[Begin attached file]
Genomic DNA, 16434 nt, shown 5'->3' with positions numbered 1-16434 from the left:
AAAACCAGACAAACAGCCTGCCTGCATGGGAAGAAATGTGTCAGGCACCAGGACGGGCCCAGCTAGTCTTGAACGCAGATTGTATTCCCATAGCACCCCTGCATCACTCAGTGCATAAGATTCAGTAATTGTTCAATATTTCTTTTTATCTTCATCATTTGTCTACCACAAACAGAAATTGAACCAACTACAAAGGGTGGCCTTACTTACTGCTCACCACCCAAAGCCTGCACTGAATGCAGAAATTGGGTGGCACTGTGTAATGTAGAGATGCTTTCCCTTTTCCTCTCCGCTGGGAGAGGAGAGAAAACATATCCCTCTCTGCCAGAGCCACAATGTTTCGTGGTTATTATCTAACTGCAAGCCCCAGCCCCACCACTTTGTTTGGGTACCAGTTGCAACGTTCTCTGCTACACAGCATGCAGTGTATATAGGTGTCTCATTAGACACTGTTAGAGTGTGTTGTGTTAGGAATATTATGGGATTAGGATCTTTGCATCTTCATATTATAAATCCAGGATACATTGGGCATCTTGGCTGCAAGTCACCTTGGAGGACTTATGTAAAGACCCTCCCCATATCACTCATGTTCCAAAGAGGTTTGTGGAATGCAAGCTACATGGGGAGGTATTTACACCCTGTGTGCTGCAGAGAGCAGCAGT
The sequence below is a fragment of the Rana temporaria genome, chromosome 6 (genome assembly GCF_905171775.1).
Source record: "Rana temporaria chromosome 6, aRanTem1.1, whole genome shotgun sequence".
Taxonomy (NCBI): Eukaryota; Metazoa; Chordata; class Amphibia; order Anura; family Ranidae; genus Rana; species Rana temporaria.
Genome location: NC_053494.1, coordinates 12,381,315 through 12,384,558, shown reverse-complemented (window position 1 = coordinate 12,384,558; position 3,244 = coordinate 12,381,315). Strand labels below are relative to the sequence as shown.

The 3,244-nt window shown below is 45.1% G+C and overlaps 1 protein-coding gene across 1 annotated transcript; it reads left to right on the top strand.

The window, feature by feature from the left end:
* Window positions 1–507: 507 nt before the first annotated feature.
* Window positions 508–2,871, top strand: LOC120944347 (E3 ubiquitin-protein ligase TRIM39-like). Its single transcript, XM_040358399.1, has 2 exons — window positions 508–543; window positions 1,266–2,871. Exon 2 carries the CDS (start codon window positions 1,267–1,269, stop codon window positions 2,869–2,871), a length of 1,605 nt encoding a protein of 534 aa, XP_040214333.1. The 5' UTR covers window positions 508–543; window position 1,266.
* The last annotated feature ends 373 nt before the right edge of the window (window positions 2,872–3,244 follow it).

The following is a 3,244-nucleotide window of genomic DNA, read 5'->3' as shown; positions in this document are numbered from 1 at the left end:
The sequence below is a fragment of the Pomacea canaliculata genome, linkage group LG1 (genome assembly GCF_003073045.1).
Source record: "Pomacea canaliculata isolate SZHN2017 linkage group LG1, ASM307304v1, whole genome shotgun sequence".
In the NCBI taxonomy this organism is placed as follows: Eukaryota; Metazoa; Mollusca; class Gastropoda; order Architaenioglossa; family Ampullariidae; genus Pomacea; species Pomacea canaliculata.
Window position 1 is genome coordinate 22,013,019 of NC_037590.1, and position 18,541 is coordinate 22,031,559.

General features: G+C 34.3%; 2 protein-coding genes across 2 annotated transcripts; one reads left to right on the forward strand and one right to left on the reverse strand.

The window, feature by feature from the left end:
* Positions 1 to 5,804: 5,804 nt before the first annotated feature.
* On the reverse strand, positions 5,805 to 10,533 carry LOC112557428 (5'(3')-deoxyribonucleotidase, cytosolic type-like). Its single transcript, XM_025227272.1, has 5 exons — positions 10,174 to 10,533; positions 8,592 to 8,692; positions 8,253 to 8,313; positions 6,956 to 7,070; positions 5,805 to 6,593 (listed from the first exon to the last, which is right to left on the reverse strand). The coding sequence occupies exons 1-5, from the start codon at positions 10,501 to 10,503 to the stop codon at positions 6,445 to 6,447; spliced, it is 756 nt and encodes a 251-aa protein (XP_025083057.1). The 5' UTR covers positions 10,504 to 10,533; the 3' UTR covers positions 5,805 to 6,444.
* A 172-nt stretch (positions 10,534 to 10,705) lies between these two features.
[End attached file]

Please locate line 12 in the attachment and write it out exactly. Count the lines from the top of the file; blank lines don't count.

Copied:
The following is a 3,244-nucleotide window of genomic DNA, read 5'->3' as shown; positions in this document are numbered from 1 at the left end: